The power struggle between Pakistan’s ousted prime minister Imran Khan and the military shows no sign of abating. There’s great uncertainty as to what might happen in elections scheduled for October, but Khan can be expected to keep trying to galvanise his support base with populist and conspiracy theory-filled rhetoric and the military to continue trying to ensure he ends up in jail. In this power struggle that does nothing to address Pakistan’s many problems, human rights will likely be further repressed. Protesters have been criminalised and the media censored and intimidated. It’s time to start reversing the destructive cycle by respecting fundamental civic freedoms.

Pakistan’s protracted political crisis – with an ousted prime minister facing numerous criminal charges at loggerheads with the government and the powerful military – shows no sign of abating as the country heads for elections in October. And while Pakistan’s politicians fight, the country’s civil society suffers.

Protest violence

In the latest twist, on 24 July an arrest warrant was issued against former prime minister Imran Khan by the country’s Election Commission, on the grounds of contempt. Under the terms of the warrant Khan couldn’t be bailed once arrested. A contempt hearing has since been postponed until August. But even if Khan survives this charge, he faces what seems a determined attempt to put him in jail. This is one of a reported 150-plus cases issued against Khan since he was ousted by a no-confidence vote.

Khan and his Pakistan Tehreek-e-Insaf (PTI) party had come to power in the July 2018 election, but in 2020, previously divided opposition parties united against him to form the Pakistan Democratic Movement (PDM); in 2022 the PDM succeeded in splitting off some PTI members and coalition supporters, winning the no-confidence vote and taking over government. The vote came amid a constitutional crisis, triggered by the decision of deputy speaker and PTI member Qasim Khan Suri to dismiss the no-confidence motion and Khan’s statement that he had instead asked the president to dissolve parliament. The Supreme Court intervened, ruling Khan’s move to be unconstitutional, leading to Khan losing the vote amid late-night drama.

Khan’s ousting sparked protests from his supporters, but these were nothing compared to the fury provoked by his arrest and detention on corruption charges in May this year. An earlier arrest attempt had only been thwarted by the intervention of his supporters.

Khan was freed on bail soon after, with the Supreme Court ruling that his arrest had been illegal. But by the time of his release Pakistan had been rocked by protest violence – from both pro-Khan protesters and security forces offering a disproportionate reaction. Khan supporters threw petrol bombs and rocks and set fire to vehicles and buildings, with some groups attacking government and military buildings. Police responded with teargas, rubber bullets and batons. Several people died in the violence.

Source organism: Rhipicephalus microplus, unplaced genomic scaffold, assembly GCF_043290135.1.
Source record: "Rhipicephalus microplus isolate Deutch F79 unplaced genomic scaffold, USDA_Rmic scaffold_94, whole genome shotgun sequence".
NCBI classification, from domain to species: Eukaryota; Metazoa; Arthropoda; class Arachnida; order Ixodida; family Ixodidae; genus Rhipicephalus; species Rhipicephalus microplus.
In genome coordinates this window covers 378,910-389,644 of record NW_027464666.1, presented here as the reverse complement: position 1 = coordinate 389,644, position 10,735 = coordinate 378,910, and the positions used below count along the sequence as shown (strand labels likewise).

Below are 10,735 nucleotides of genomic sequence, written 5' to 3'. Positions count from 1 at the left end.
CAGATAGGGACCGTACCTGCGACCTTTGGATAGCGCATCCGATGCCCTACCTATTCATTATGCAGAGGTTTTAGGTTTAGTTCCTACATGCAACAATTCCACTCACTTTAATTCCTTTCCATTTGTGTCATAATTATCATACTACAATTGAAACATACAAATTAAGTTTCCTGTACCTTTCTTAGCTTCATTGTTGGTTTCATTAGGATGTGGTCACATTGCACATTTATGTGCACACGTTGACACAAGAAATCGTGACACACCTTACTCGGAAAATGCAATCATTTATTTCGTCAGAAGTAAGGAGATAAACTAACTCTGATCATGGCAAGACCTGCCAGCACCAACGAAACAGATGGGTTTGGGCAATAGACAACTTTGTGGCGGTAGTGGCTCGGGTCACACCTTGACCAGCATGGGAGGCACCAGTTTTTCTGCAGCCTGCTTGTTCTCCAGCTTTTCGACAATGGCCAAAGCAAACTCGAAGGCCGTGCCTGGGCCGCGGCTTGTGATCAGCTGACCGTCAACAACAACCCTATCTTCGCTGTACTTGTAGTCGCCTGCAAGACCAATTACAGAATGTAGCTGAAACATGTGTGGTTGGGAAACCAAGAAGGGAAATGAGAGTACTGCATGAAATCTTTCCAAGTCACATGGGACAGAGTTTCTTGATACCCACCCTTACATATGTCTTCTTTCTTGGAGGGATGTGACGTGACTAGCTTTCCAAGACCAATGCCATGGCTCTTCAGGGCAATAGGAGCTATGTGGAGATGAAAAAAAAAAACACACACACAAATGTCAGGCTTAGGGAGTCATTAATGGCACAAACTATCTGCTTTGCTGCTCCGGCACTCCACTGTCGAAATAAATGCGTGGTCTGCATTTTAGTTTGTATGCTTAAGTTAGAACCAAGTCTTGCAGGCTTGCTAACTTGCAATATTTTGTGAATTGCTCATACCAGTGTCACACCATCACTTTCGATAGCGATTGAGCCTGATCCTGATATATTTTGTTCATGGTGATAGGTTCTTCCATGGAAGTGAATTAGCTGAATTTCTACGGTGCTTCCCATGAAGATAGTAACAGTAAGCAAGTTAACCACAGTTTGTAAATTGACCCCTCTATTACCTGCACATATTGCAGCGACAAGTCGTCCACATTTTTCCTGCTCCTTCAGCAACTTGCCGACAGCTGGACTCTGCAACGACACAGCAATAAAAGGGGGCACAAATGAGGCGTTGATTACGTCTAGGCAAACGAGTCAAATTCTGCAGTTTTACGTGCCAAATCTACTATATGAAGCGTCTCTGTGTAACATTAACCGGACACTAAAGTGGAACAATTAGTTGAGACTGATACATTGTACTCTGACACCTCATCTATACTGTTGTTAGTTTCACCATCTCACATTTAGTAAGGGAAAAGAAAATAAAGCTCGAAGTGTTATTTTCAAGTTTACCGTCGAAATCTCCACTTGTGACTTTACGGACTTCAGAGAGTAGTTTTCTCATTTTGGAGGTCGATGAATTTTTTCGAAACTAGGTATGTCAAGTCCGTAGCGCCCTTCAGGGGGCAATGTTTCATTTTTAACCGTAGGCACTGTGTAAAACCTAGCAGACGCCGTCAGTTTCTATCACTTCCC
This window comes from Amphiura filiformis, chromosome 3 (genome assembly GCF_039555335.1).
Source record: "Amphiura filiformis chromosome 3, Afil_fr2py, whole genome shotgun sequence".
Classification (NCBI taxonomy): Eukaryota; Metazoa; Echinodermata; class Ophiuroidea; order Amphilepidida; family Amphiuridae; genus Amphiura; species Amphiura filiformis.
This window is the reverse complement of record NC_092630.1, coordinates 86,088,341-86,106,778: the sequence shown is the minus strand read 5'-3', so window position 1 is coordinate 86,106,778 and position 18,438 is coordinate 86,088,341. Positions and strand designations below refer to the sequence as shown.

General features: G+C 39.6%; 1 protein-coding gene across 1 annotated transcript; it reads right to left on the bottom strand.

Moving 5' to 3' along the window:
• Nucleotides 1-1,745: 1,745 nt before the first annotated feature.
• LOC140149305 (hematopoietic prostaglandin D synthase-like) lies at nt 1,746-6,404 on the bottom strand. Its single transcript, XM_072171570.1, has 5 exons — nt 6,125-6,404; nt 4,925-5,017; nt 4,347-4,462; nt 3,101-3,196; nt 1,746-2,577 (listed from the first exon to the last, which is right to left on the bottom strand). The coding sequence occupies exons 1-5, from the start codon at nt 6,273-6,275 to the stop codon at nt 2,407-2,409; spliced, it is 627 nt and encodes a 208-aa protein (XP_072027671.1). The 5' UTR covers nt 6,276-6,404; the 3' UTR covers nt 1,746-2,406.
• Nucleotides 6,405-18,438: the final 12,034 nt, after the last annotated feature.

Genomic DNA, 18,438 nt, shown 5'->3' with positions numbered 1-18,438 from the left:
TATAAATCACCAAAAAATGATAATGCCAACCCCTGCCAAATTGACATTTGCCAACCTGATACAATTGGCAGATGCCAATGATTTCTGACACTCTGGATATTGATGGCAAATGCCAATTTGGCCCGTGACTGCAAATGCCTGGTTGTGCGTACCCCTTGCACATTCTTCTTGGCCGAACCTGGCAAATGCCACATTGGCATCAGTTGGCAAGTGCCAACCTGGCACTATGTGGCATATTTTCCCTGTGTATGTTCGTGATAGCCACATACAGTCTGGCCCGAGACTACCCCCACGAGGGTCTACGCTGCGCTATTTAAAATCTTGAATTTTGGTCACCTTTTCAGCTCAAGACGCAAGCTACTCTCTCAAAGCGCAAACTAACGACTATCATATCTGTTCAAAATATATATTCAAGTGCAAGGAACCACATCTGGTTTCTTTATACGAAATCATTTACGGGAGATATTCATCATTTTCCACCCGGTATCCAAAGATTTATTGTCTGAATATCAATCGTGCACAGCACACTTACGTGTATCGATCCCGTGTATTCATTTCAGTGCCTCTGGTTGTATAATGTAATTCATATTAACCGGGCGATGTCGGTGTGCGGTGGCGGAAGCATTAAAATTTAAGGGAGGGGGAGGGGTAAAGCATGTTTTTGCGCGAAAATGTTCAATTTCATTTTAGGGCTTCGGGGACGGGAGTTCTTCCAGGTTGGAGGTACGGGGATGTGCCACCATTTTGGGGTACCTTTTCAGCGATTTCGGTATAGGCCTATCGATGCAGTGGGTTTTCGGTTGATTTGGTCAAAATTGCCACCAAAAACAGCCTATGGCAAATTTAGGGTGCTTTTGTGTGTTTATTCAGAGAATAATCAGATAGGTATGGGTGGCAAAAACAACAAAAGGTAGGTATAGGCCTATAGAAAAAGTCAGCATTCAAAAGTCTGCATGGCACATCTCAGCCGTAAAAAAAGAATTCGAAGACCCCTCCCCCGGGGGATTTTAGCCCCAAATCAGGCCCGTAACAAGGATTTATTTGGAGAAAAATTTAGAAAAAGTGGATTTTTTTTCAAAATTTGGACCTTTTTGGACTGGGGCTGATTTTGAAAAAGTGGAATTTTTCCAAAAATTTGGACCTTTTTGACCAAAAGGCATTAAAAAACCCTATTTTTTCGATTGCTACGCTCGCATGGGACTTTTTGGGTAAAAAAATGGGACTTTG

Mass arrests followed, including of protesters but also Khan supporters more broadly, with thousands rounded up. People are being held on charges such as assault of government officials, criminal intimidation and rioting, with some facing trial under military laws. Journalists were among those detained. TV and YouTube journalist Imran Riaz Khan, a PTI supporter, remains forcibly disappeared, with rights groups fearing the worst.

Mobile internet was shut down and social media access restricted. This was consistent with a pattern of censorship that in March saw TV channels banned from broadcasting Khan’s speeches and media conferences, on the grounds that Khan was spreading hate speech and baseless allegations – the third time such a ban had been imposed. Now broadcast media are effectively banned from mentioning Khan by name or showing footage of him.

Spotlight on the military

Behind all this lurks Pakistan’s true power: the military. Pakistan has the world’s sixth-biggest army and it’s deeply enmeshed in political and economic power structures. Of the 75 years since Pakistan achieved independence, 33 have been under military rule, and for much of the rest of the time there’s been what can be characterised as some degree of hybrid civilian-military rule.

There’s been little pressure from Pakistan’s western allies for the military to stay out of politics, since they need military cooperation – however compromised or insincere this may be – for their goals of combating terrorism and seeking some kind of stability in Pakistan and neighbouring Afghanistan.

While Pakistan holds regular elections with changes of government, it’s essentially impossible to become prime minister without the military’s approval. When the military lose trust, retaliation is rapid. Khan is the first one to lose a no-confidence vote, but no Pakistani prime minister has ever managed to serve a full term – previous officeholders have faced criminal charges leading to their dismissal.

Before Khan, it was Prime Minister Nawaz Sharif who fell out with the military. In 2017 he was removed from office and the following year was sentenced on corruption charges. Sharif was likely corrupt: the Panama Papers leak showed that his family owned hidden offshore assets and companies. But this only mattered to the military when the prime minister became an obstacle.